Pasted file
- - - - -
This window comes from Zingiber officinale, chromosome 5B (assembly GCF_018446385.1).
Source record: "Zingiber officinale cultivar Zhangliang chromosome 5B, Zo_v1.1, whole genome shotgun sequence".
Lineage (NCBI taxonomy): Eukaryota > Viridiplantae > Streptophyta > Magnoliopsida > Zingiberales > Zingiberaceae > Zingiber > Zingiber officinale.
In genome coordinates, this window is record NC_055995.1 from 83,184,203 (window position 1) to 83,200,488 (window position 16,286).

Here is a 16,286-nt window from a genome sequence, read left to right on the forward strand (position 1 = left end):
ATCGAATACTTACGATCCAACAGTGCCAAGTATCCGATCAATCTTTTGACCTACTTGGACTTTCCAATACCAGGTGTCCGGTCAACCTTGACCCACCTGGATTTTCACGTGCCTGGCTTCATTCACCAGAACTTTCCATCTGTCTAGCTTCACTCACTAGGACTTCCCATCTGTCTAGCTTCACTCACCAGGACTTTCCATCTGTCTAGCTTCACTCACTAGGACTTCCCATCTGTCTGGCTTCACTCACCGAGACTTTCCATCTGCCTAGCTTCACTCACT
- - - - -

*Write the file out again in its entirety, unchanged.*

This window comes from Zingiber officinale, chromosome 5B (assembly GCF_018446385.1).
Source record: "Zingiber officinale cultivar Zhangliang chromosome 5B, Zo_v1.1, whole genome shotgun sequence".
Lineage (NCBI taxonomy): Eukaryota > Viridiplantae > Streptophyta > Magnoliopsida > Zingiberales > Zingiberaceae > Zingiber > Zingiber officinale.
In genome coordinates, this window is record NC_055995.1 from 83,184,203 (window position 1) to 83,200,488 (window position 16,286).

Here is a 16,286-nt window from a genome sequence, read left to right on the forward strand (position 1 = left end):
ATCGAATACTTACGATCCAACAGTGCCAAGTATCCGATCAATCTTTTGACCTACTTGGACTTTCCAATACCAGGTGTCCGGTCAACCTTGACCCACCTGGATTTTCACGTGCCTGGCTTCATTCACCAGAACTTTCCATCTGTCTAGCTTCACTCACTAGGACTTCCCATCTGTCTAGCTTCACTCACCAGGACTTTCCATCTGTCTAGCTTCACTCACTAGGACTTCCCATCTGTCTGGCTTCACTCACCGAGACTTTCCATCTGCCTAGCTTCACTCACT